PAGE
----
Stephen Jackson Says He Liked Hitting Fans in 'Highly Questionable' Interview

Gabe Zaldivar@gabezalPop Culture Lead WriterJune 12, 2013

Stephen Jackson who was released from the San Antonio Spurs in April, was on ESPN's Highly Questionable to discuss a great many things, delivering answers with the honesty we have come to expect. 

Including some cold hard truth regarding his enjoyment over hitting a fan.

Jackson had just recounted a strip club incident that took place in Indianapolis back in 2006, and then revealed who would be on his gritty "dark alley" team. 

The interview took the obvious turn to the infamous "Malice at the Palace" debacle that saw him and teammate (formerly known as) Ron Artest go into the stands to fight fans. 

Bomani Jones asks Jackson why Artest—the Lakers star who has since changed his name to Metta World Peace—owes him thanks for his involvement during the fracas with fans. 

Jackson begins by telling a rather humorous story that fits perfectly with the idea of Metta World Peace being in a world all of his own. 

As the players sat in the locker room after what can only be described as pure bedlam taking place at The Palace of Auburn Hills, World Peace asked if they would get into any trouble. 

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Jackson joked that they would be lucky just to have their jobs. 

Then comes what might be the most controversial statement from an extremely candid interview, and one that had host Dan Le Batard laughing.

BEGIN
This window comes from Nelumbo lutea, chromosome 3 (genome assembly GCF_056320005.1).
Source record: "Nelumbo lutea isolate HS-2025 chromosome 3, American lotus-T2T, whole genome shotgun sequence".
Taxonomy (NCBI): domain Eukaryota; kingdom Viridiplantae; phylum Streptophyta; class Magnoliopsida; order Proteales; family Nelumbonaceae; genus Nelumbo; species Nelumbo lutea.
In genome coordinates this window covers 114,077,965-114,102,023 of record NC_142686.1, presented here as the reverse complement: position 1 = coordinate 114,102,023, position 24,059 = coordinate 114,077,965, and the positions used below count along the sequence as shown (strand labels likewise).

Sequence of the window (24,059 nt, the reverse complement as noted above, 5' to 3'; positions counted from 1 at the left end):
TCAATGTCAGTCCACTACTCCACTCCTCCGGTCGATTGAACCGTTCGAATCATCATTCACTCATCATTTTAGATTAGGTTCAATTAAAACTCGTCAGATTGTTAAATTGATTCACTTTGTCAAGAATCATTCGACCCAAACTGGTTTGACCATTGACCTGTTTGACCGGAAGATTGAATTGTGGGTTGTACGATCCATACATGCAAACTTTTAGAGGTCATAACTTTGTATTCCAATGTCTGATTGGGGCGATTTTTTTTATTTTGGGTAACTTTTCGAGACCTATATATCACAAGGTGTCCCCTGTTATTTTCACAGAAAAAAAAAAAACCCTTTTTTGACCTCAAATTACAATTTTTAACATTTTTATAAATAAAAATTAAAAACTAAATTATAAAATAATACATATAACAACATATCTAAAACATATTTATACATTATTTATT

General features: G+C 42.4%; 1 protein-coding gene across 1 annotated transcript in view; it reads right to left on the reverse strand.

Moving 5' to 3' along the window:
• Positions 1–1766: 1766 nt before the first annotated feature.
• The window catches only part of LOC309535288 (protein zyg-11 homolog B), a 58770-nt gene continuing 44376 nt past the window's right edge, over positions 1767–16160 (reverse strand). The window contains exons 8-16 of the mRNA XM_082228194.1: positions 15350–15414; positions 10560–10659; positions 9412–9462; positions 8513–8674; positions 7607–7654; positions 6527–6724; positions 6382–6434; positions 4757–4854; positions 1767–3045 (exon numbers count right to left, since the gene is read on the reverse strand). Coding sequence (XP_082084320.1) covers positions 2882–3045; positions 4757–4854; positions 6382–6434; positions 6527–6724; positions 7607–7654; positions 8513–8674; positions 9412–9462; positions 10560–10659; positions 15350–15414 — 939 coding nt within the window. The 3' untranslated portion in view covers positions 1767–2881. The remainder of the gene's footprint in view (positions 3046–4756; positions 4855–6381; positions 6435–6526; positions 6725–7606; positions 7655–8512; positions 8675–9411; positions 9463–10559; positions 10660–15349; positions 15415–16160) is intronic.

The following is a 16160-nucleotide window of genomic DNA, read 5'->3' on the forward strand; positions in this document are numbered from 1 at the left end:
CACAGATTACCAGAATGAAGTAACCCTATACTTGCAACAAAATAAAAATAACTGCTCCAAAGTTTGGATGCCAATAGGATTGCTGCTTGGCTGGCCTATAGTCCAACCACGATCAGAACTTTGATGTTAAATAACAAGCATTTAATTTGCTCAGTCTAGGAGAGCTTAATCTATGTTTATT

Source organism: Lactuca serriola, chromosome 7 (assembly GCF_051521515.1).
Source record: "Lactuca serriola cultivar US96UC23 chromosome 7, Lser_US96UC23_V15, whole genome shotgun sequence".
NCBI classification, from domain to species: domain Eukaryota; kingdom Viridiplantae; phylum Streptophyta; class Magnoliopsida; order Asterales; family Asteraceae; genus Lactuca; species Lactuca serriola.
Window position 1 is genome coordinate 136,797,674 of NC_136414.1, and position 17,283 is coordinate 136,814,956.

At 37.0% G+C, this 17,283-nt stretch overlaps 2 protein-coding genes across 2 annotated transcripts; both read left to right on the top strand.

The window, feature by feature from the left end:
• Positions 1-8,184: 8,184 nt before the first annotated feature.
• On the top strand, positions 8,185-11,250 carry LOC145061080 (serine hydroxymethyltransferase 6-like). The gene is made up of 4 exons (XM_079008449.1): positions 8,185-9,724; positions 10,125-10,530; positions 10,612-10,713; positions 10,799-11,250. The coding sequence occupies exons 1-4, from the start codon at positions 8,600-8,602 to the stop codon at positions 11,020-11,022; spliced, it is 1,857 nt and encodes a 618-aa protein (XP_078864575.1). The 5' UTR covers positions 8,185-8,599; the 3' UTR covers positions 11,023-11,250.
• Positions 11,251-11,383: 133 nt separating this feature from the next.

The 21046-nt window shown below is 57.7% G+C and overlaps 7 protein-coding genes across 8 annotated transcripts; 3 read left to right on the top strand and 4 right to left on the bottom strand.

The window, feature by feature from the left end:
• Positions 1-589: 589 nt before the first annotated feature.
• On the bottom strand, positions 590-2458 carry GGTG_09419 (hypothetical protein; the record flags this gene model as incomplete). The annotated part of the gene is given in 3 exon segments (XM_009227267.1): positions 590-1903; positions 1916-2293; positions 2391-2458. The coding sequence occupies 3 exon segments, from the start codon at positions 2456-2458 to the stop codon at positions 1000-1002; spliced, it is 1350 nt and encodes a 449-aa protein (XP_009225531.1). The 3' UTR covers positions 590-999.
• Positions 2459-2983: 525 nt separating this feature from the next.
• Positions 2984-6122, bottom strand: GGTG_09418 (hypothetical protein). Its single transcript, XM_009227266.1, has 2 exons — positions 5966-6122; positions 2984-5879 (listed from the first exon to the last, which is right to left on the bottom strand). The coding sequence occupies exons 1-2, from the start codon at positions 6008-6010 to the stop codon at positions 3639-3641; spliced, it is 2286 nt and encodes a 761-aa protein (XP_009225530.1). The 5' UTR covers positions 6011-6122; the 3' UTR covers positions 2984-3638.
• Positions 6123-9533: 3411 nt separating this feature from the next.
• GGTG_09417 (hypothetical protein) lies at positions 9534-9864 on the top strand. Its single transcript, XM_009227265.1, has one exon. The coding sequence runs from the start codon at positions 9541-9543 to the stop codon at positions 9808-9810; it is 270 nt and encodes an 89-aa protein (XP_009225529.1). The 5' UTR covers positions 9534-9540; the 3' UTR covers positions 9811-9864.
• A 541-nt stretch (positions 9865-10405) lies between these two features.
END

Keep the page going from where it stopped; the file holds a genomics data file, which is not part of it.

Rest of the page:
The host wants Jackson to admit he enjoyed hitting fans, which led to Jackson replying, "All the racial slurs I done heard. All the things I heard about my mom, and my basketball game and my kids, all this. It felt good to punch a fan one time."

The reaction from the hosts says it all. 

And of course, Twitter responded to the entire exchange in kind: 

Of course, Jackson says he regrets his actions and still claims he went into the stands to pull World Peace off the fan who he thought had thrown a drink at him, only to see another drink tossed in his teammate's direction. The former Spur believed that this act deserved retribution. 

Athletes have to deal with all kinds of taunting, from vitriol as benign as boos to unforgivable venom such as racially charged harassment. 

That particular brawl saw nine players suspended for more than 140 games. Nearly a decade later, the sights and sounds are still etched in our collective memory. 

This isn't to say we or the players involved haven't moved on. World Peace oftentimes assumes the role of a class clown of sorts for the Lakers and a champion of mental health awareness. 

Jackson, for his part, just gave one of the most memorable interviews in some time. 

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